You can now recreate the food of famed London restaurant, The Quality Chop House, at home. Ella Walker finds out more.

You think you know potatoes, and then you discover what The Quality Chop House does to them.

Chef Shaun Searley began putting confit potatoes on the London restaurant's menu back in 2013 but they weren't a guarantee to begin with - you might have been in luck on any given day, or crushingly, you might not.

Then punters cottoned onto these crisp, boxy, deep-fried layered potato inventions, striped with mustard dressing, and refused to give them up, meaning the Chop House kitchen is now utterly "held ransom" by them. If Searley takes them off the menu, or heaven forbid runs out, "it causes mayhem. We can't not have them in," he says wryly.

He's explaining this - let's be honest, quite welcome - problem, in the porch-sized kitchen of the Farringdon restaurant, where one of his chefs can thinly slice and layer a tray of these golden bars of starch in 30-45 minutes. A normal human? You're looking at an hour-and-half's work, he reckons.

But at least you can now actually make them at home too, thanks to the restaurant's new, eponymous cookbook. It's an ideal development if you don't live in London but need a confit chip fix. Or if you do live in the city but are too ashamed to return to the Chop House night after night, after night...

Ostensibly a recipe collection, the book also tells the story of The Quality Chop House, which has been a restaurant in various guises (including a "meatballs only" one, prior to its current incarnation) for 150 years. It's all vintage crockery, wood-panelled church pew booths, original ceilings and black and white chequered tiles you want to tap your feet on.

Will Lander and business partner Daniel Morgenthau took over the Grade-II listed Victorian building in 2012 and wrote the book together, alongside Searley. It's mostly a restaurant but it also has what Lander calls "tentacles", including a wine bar, shop and butchers.

"We were slightly in awe of it," he says of the building itself, but that's not a feeling you need adopt when attempting Searley's recipes.

"We're trying to translate what a team of eight chefs can do with six hours, into what a parent with two screaming kids can do in 40 minutes, and make it work for them," Lander explains. "What we really didn't want to do was a slightly self-reverential book - 'Look at all these great recipes, exactly from our menu!' I'm not sure that's useful, or interesting."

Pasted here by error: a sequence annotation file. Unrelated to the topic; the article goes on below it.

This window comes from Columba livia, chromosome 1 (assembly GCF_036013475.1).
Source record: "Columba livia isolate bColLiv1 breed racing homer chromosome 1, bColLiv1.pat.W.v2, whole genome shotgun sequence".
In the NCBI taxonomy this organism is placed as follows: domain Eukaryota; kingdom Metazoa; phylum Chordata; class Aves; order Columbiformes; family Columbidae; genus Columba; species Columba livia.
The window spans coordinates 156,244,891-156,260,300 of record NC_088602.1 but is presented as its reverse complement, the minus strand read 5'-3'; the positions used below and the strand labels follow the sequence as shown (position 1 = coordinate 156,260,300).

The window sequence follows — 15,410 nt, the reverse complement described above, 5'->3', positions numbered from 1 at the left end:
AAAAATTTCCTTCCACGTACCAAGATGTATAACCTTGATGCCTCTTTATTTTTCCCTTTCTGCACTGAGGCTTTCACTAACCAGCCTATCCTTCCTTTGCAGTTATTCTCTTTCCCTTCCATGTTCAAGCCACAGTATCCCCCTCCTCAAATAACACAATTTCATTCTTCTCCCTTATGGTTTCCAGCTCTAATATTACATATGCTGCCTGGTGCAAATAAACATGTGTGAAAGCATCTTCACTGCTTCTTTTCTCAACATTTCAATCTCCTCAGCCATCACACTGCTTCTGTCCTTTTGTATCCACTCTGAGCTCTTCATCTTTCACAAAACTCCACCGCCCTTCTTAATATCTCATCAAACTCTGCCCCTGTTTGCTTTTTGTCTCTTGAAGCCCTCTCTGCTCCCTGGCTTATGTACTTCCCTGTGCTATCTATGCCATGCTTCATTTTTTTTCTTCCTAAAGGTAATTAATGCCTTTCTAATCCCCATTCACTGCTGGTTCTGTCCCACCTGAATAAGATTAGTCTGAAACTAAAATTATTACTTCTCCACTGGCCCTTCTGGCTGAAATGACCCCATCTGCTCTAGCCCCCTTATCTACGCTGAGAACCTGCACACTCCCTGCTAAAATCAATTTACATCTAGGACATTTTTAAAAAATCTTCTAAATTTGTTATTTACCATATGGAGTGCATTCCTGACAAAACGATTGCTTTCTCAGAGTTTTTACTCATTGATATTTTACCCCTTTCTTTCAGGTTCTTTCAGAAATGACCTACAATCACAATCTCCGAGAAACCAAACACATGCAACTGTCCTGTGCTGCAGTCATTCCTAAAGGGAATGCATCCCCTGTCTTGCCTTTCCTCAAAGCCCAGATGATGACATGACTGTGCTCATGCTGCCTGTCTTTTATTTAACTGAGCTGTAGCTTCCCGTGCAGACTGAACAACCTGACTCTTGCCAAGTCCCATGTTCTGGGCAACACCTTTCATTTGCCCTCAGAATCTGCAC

Instead, they've tried to rethink them for a domestic setting, and woven in the importance of their suppliers ("Anyone who says British produce isn't good is mad").

While some of the dishes are a little more "cheffy and more ornate", Searley's cooking is "certainly not about over complexity" says Lander. And Searley agrees, saying the Chop House's food is about "simple but not simplistic" cooking.

They take something simple and everyday, like a potato or a chop, and elevate it. So the book might detail nine or so steps for cooking a pork chop, rather than the one step you might think there is, but, says Lander: "We like to think that if you follow that, you're rewarded."

And their chops are really something. Back in the kitchen, Searley is explaining fat-to-muscle ratios, and why you ought to focus on thickness when you're picking a chop, rather than weight - it's the thickness that stops it drying out. And the 2-3cm wedge of yellow-white fat holding it all together? "You want to spend 10 minutes just on that," he says, rendering it down in the pan until it's completely burnished.

It's only 11am, but as he slices the finished chop into wide strips, everyone in the buzzy kitchen leans over to grab a bite. Turns out chops make quite an amazing late breakfast.

On the top of the stainless steel pass there's a notebook Searley jots down recipe ideas in. He flicks through and says, satisfied: "If it's not crossed out, it worked."

He laughs when asked how he feels about sharing his recipes with the world, and notes with a grin: "I didn't share all of them!" He was persuaded on some though, like his capezzana (olive oil) ice cream, which his wife had suggested he keep to himself. So use it wisely, people!

"Choosing this career, you don't leave your emotions at the door," muses Lander, considering the reputation cheffing can have for being gruelling, high pressure work. "It's an emotive industry. When you're in the kitchen, on the restaurant floor, you have to give quite a lot of yourself, you can't just go through the motions.

"But it's worth it," he adds with a smile. And it's difficult to not get emotional over those confit potatoes.

*THE QUALITY CHOP HOUSE: Modern Recipes And Stories From A London Classic by William Lander, Daniel Morgenthau & Shaun Searley, photography by Andrew Montgomery, is published by Quadrille, priced £30. Available now.